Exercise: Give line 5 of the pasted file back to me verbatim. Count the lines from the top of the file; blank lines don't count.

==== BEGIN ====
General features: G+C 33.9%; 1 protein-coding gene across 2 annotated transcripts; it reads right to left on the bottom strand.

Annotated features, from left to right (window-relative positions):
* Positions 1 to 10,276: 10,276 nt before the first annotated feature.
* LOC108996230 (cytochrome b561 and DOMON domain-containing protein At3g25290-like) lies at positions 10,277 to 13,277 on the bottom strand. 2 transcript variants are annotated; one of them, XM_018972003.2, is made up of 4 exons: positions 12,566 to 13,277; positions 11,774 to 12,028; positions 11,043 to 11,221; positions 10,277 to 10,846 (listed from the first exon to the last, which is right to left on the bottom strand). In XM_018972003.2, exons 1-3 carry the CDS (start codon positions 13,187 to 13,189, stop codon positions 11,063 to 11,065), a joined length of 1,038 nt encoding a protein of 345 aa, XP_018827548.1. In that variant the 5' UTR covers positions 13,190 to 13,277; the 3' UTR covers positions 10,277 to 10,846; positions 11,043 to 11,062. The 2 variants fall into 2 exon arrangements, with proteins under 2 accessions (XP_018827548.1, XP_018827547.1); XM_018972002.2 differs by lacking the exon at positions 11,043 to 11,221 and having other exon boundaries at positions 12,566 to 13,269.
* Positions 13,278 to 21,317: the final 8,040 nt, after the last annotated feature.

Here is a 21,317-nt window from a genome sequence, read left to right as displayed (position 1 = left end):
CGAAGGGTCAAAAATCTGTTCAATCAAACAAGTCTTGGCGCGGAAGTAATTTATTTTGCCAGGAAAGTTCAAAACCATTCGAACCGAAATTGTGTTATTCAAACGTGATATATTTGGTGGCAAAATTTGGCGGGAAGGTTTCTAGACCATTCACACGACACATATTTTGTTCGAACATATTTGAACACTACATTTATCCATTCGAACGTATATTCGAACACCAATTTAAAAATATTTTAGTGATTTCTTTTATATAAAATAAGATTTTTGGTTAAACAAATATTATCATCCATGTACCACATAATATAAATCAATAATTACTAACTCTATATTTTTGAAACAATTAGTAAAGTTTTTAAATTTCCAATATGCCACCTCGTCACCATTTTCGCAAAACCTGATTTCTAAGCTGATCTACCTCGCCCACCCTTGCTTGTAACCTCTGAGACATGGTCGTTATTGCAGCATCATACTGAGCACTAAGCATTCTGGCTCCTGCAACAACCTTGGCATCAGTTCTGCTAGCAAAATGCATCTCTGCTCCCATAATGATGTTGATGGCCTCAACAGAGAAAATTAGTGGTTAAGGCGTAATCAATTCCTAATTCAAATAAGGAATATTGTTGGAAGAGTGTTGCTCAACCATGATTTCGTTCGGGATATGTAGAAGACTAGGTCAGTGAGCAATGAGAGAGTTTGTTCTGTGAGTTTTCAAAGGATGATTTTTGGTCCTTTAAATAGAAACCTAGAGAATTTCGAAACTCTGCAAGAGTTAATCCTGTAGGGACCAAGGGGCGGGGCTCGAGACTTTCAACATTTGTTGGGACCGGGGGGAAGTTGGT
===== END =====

* Positions 13,278 to 21,317: the final 8,040 nt, after the last annotated feature.